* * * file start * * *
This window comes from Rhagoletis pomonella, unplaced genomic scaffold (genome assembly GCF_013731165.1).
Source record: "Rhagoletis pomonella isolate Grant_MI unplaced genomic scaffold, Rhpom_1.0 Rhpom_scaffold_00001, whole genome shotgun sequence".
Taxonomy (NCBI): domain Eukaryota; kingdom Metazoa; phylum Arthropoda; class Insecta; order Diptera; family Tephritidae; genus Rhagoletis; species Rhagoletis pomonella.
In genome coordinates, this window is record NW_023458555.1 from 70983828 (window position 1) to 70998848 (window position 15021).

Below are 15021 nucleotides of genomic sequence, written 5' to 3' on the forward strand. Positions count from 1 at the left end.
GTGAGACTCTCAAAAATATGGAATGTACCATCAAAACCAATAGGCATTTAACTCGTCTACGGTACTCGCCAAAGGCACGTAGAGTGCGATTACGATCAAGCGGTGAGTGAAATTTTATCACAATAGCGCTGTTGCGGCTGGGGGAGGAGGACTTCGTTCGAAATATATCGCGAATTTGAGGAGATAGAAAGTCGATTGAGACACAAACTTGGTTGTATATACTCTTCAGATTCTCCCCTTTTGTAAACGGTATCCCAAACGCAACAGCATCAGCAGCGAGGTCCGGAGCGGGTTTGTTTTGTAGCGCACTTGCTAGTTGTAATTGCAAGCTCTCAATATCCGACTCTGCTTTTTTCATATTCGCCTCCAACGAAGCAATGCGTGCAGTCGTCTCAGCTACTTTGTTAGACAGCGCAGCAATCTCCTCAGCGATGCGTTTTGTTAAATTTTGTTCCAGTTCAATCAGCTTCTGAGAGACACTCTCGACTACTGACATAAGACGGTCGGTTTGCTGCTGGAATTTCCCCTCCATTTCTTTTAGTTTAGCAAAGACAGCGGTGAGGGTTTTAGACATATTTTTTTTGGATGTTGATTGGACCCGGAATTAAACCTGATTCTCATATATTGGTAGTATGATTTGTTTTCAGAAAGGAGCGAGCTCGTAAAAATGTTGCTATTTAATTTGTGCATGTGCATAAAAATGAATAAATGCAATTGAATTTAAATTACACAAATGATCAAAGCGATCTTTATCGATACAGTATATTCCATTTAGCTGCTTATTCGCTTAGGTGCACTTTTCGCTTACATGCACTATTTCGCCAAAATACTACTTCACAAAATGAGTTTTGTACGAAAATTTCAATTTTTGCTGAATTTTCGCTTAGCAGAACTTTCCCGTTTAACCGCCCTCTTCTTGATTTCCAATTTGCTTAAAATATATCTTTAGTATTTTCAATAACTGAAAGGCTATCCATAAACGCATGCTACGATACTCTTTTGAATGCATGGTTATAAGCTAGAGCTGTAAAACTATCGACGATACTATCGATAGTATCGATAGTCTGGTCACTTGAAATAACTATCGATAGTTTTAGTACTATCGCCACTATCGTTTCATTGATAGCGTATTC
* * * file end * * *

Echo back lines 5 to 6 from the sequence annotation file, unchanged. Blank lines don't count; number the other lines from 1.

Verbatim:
Below are 15021 nucleotides of genomic sequence, written 5' to 3' on the forward strand. Positions count from 1 at the left end.
GTGAGACTCTCAAAAATATGGAATGTACCATCAAAACCAATAGGCATTTAACTCGTCTACGGTACTCGCCAAAGGCACGTAGAGTGCGATTACGATCAAGCGGTGAGTGAAATTTTATCACAATAGCGCTGTTGCGGCTGGGGGAGGAGGACTTCGTTCGAAATATATCGCGAATTTGAGGAGATAGAAAGTCGATTGAGACACAAACTTGGTTGTATATACTCTTCAGATTCTCCCCTTTTGTAAACGGTATCCCAAACGCAACAGCATCAGCAGCGAGGTCCGGAGCGGGTTTGTTTTGTAGCGCACTTGCTAGTTGTAATTGCAAGCTCTCAATATCCGACTCTGCTTTTTTCATATTCGCCTCCAACGAAGCAATGCGTGCAGTCGTCTCAGCTACTTTGTTAGACAGCGCAGCAATCTCCTCAGCGATGCGTTTTGTTAAATTTTGTTCCAGTTCAATCAGCTTCTGAGAGACACTCTCGACTACTGACATAAGACGGTCGGTTTGCTGCTGGAATTTCCCCTCCATTTCTTTTAGTTTAGCAAAGACAGCGGTGAGGGTTTTAGACATATTTTTTTTGGATGTTGATTGGACCCGGAATTAAACCTGATTCTCATATATTGGTAGTATGATTTGTTTTCAGAAAGGAGCGAGCTCGTAAAAATGTTGCTATTTAATTTGTGCATGTGCATAAAAATGAATAAATGCAATTGAATTTAAATTACACAAATGATCAAAGCGATCTTTATCGATACAGTATATTCCATTTAGCTGCTTATTCGCTTAGGTGCACTTTTCGCTTACATGCACTATTTCGCCAAAATACTACTTCACAAAATGAGTTTTGTACGAAAATTTCAATTTTTGCTGAATTTTCGCTTAGCAGAACTTTCCCGTTTAACCGCCCTCTTCTTGATTTCCAATTTGCTTAAAATATATCTTTAGTATTTTCAATAACTGAAAGGCTATCCATAAACGCATGCTACGATACTCTTTTGAATGCATGGTTATAAGCTAGAGCTGTAAAACTATCGACGATACTATCGATAGTATCGATAGTCTGGTCACTTGAAATAACTATCGATAGTTTTAGTACTATCGCCACTATCGTTTCATTGATAGCGTATTC